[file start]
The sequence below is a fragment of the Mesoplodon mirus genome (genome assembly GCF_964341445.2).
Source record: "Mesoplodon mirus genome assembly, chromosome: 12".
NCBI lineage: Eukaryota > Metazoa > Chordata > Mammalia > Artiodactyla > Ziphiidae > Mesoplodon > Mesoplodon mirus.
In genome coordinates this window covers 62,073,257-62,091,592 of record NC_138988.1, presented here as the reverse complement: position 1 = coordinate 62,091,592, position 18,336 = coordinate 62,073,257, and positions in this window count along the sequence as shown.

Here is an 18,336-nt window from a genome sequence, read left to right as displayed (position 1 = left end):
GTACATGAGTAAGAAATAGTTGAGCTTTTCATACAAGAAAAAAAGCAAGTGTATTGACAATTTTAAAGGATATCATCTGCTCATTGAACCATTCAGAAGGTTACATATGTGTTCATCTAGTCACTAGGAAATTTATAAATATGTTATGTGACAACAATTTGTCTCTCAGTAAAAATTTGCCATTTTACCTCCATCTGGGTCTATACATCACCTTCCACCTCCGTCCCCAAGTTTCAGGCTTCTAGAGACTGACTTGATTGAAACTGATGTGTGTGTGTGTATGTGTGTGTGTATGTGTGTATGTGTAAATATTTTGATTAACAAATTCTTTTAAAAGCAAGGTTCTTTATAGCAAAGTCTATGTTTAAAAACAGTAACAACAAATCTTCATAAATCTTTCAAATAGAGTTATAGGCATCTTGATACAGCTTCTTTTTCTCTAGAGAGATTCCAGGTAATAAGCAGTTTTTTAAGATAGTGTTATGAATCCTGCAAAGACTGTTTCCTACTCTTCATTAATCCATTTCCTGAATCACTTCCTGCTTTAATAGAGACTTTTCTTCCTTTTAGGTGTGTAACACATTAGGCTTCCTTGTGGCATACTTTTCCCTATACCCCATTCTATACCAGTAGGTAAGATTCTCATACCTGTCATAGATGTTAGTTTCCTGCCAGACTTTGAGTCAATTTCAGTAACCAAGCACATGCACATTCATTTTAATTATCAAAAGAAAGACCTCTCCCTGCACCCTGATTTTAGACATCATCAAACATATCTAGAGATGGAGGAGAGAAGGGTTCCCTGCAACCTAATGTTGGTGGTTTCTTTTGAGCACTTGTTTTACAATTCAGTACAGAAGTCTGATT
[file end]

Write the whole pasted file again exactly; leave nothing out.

The sequence below is a fragment of the Mesoplodon mirus genome (genome assembly GCF_964341445.2).
Source record: "Mesoplodon mirus genome assembly, chromosome: 12".
NCBI lineage: Eukaryota > Metazoa > Chordata > Mammalia > Artiodactyla > Ziphiidae > Mesoplodon > Mesoplodon mirus.
In genome coordinates this window covers 62,073,257-62,091,592 of record NC_138988.1, presented here as the reverse complement: position 1 = coordinate 62,091,592, position 18,336 = coordinate 62,073,257, and positions in this window count along the sequence as shown.

Here is an 18,336-nt window from a genome sequence, read left to right as displayed (position 1 = left end):
GTACATGAGTAAGAAATAGTTGAGCTTTTCATACAAGAAAAAAAGCAAGTGTATTGACAATTTTAAAGGATATCATCTGCTCATTGAACCATTCAGAAGGTTACATATGTGTTCATCTAGTCACTAGGAAATTTATAAATATGTTATGTGACAACAATTTGTCTCTCAGTAAAAATTTGCCATTTTACCTCCATCTGGGTCTATACATCACCTTCCACCTCCGTCCCCAAGTTTCAGGCTTCTAGAGACTGACTTGATTGAAACTGATGTGTGTGTGTGTATGTGTGTGTGTATGTGTGTATGTGTAAATATTTTGATTAACAAATTCTTTTAAAAGCAAGGTTCTTTATAGCAAAGTCTATGTTTAAAAACAGTAACAACAAATCTTCATAAATCTTTCAAATAGAGTTATAGGCATCTTGATACAGCTTCTTTTTCTCTAGAGAGATTCCAGGTAATAAGCAGTTTTTTAAGATAGTGTTATGAATCCTGCAAAGACTGTTTCCTACTCTTCATTAATCCATTTCCTGAATCACTTCCTGCTTTAATAGAGACTTTTCTTCCTTTTAGGTGTGTAACACATTAGGCTTCCTTGTGGCATACTTTTCCCTATACCCCATTCTATACCAGTAGGTAAGATTCTCATACCTGTCATAGATGTTAGTTTCCTGCCAGACTTTGAGTCAATTTCAGTAACCAAGCACATGCACATTCATTTTAATTATCAAAAGAAAGACCTCTCCCTGCACCCTGATTTTAGACATCATCAAACATATCTAGAGATGGAGGAGAGAAGGGTTCCCTGCAACCTAATGTTGGTGGTTTCTTTTGAGCACTTGTTTTACAATTCAGTACAGAAGTCTGATT